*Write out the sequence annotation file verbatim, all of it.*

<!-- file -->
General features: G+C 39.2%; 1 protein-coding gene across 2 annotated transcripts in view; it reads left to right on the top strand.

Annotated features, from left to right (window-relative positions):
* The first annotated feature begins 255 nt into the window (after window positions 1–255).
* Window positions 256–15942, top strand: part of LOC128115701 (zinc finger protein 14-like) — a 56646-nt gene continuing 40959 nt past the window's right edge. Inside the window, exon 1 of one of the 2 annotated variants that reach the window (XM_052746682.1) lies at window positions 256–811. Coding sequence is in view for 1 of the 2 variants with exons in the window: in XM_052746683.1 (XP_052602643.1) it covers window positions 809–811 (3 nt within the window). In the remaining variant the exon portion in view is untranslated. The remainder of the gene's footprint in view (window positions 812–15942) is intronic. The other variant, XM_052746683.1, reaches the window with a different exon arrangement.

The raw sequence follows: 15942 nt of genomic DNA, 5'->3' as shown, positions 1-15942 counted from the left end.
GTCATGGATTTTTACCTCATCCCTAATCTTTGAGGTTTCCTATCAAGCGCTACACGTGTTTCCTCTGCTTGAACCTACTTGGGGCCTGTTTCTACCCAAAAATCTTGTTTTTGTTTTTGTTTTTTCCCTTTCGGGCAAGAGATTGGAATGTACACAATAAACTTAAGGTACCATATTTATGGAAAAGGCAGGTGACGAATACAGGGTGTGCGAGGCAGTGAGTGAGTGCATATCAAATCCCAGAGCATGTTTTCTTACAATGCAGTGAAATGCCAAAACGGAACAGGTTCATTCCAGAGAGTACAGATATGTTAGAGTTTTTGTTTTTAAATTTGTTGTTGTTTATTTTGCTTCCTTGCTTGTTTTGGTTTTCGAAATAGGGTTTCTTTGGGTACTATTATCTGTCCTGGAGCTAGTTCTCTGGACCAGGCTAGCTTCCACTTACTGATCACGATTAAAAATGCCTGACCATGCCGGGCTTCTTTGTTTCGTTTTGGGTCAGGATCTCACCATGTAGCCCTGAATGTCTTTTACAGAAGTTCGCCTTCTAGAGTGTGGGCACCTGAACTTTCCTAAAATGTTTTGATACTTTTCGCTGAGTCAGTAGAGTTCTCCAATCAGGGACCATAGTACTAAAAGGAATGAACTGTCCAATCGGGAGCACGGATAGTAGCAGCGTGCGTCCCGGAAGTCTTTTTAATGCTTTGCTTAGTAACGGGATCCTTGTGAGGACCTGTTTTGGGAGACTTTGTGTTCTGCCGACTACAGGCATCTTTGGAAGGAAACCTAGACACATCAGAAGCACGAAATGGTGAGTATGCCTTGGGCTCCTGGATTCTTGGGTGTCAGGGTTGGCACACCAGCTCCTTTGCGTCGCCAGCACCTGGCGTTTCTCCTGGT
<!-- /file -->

General features: G+C 39.2%; 1 protein-coding gene across 2 annotated transcripts in view; it reads left to right on the top strand.

Annotated features, from left to right (window-relative positions):
* The first annotated feature begins 255 nt into the window (after window positions 1–255).
* Window positions 256–15942, top strand: part of LOC128115701 (zinc finger protein 14-like) — a 56646-nt gene continuing 40959 nt past the window's right edge. Inside the window, exon 1 of one of the 2 annotated variants that reach the window (XM_052746682.1) lies at window positions 256–811. Coding sequence is in view for 1 of the 2 variants with exons in the window: in XM_052746683.1 (XP_052602643.1) it covers window positions 809–811 (3 nt within the window). In the remaining variant the exon portion in view is untranslated. The remainder of the gene's footprint in view (window positions 812–15942) is intronic. The other variant, XM_052746683.1, reaches the window with a different exon arrangement.

The raw sequence follows: 15942 nt of genomic DNA, 5'->3' as shown, positions 1-15942 counted from the left end.
GTCATGGATTTTTACCTCATCCCTAATCTTTGAGGTTTCCTATCAAGCGCTACACGTGTTTCCTCTGCTTGAACCTACTTGGGGCCTGTTTCTACCCAAAAATCTTGTTTTTGTTTTTGTTTTTTCCCTTTCGGGCAAGAGATTGGAATGTACACAATAAACTTAAGGTACCATATTTATGGAAAAGGCAGGTGACGAATACAGGGTGTGCGAGGCAGTGAGTGAGTGCATATCAAATCCCAGAGCATGTTTTCTTACAATGCAGTGAAATGCCAAAACGGAACAGGTTCATTCCAGAGAGTACAGATATGTTAGAGTTTTTGTTTTTAAATTTGTTGTTGTTTATTTTGCTTCCTTGCTTGTTTTGGTTTTCGAAATAGGGTTTCTTTGGGTACTATTATCTGTCCTGGAGCTAGTTCTCTGGACCAGGCTAGCTTCCACTTACTGATCACGATTAAAAATGCCTGACCATGCCGGGCTTCTTTGTTTCGTTTTGGGTCAGGATCTCACCATGTAGCCCTGAATGTCTTTTACAGAAGTTCGCCTTCTAGAGTGTGGGCACCTGAACTTTCCTAAAATGTTTTGATACTTTTCGCTGAGTCAGTAGAGTTCTCCAATCAGGGACCATAGTACTAAAAGGAATGAACTGTCCAATCGGGAGCACGGATAGTAGCAGCGTGCGTCCCGGAAGTCTTTTTAATGCTTTGCTTAGTAACGGGATCCTTGTGAGGACCTGTTTTGGGAGACTTTGTGTTCTGCCGACTACAGGCATCTTTGGAAGGAAACCTAGACACATCAGAAGCACGAAATGGTGAGTATGCCTTGGGCTCCTGGATTCTTGGGTGTCAGGGTTGGCACACCAGCTCCTTTGCGTCGCCAGCACCTGGCGTTTCTCCTGGT